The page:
Ravenox horse’s lead is the front leg that extends first in a stride. The correct lead is determined by the horse’s natural gait and where the horse is headed. For example, if the horse is loped or galloping its left hind and front legs reach further forward during that gait than its right legs. This means that the horse is on a left lead and must be led on the left side.
Lead with Confidence: A Beginner’s Guide to Choosing and Handling Horse Leads
Using the wrong lead can cause problems with the horse’s balance and control. Changing leads can also be confusing to the horse. When a horse gets confused with cues it can become defensive and dangerous to both you and the animal. This can result in bolting, rearing or bucking. Clinton shared that it’s important to know what you’re asking for and to not give conflicting cues.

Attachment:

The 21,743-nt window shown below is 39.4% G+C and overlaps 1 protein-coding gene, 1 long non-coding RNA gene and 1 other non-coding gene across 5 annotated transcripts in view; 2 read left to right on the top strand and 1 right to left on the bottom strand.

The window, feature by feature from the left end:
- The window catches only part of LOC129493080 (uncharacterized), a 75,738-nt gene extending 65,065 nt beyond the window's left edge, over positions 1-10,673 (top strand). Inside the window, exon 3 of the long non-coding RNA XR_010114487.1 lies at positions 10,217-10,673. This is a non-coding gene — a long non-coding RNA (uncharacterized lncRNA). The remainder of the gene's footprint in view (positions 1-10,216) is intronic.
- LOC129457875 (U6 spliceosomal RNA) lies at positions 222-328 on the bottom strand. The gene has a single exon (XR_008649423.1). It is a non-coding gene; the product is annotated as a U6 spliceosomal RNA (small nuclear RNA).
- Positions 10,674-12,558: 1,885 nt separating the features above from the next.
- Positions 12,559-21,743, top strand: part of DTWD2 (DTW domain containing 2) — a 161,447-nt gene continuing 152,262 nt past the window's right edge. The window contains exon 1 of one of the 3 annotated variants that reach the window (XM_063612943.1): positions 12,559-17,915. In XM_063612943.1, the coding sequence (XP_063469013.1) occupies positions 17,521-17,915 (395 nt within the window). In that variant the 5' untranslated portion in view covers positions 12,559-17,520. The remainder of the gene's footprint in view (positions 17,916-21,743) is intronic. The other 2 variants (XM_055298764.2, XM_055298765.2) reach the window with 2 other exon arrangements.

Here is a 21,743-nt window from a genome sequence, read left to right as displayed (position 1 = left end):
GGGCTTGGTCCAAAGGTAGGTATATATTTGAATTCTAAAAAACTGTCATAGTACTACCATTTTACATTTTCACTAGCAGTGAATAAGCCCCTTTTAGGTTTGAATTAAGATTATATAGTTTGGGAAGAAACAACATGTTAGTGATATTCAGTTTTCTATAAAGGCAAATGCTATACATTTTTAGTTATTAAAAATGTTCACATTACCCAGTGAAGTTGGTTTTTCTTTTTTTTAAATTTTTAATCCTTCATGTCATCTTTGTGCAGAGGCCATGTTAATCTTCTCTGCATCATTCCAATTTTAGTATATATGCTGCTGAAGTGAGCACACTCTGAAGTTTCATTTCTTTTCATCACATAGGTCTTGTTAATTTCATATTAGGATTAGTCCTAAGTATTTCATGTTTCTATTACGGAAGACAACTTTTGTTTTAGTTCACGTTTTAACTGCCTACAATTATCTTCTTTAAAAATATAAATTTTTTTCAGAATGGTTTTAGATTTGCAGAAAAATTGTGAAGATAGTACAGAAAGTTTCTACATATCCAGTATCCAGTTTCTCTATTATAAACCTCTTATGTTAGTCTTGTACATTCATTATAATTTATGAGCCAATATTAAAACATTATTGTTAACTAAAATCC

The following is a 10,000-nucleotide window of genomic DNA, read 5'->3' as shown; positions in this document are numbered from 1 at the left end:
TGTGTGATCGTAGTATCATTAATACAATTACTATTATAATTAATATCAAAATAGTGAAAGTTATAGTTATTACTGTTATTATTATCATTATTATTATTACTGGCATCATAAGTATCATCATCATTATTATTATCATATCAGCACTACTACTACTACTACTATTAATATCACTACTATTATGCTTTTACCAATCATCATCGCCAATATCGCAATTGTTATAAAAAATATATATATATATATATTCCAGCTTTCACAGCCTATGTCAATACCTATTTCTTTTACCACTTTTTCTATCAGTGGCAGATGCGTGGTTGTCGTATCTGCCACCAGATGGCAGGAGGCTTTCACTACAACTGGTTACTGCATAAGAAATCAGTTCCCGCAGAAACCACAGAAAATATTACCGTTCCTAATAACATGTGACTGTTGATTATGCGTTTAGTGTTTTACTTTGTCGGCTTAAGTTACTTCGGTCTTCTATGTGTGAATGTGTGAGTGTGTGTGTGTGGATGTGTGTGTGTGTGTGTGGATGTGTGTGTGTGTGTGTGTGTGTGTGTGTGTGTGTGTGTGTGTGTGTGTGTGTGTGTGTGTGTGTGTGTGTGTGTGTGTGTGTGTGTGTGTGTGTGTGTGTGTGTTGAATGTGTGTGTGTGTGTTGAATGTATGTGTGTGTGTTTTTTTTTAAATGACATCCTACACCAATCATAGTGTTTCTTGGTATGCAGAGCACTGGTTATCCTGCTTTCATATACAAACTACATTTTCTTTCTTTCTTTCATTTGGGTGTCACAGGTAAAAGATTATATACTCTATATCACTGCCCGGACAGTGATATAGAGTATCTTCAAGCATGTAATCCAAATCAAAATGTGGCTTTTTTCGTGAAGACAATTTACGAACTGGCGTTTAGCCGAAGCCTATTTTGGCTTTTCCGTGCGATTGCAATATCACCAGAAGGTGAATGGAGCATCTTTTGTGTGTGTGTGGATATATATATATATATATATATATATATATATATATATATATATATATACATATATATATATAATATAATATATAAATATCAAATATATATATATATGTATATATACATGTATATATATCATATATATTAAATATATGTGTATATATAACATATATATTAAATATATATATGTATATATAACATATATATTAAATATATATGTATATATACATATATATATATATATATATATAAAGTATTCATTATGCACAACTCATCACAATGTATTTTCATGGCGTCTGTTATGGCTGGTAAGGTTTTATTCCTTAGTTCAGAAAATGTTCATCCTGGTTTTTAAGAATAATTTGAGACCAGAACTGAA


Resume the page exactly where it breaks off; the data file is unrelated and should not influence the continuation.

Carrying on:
When learning to lead, the safest position is referred to as “position number two.” This is when the leader stands beside the horses nose, with the slack in the lead rope pulled up at a buffer of two to four feet. This allows the leader to stay connected visually with the horse without being too close and leaves the leaders vulnerable in a situation where the horse might be prone to step on them or spook from behind. Trying to stand in other positions (positions one, three and five) can leave the leader at risk of being kicked or stepped on by the horse.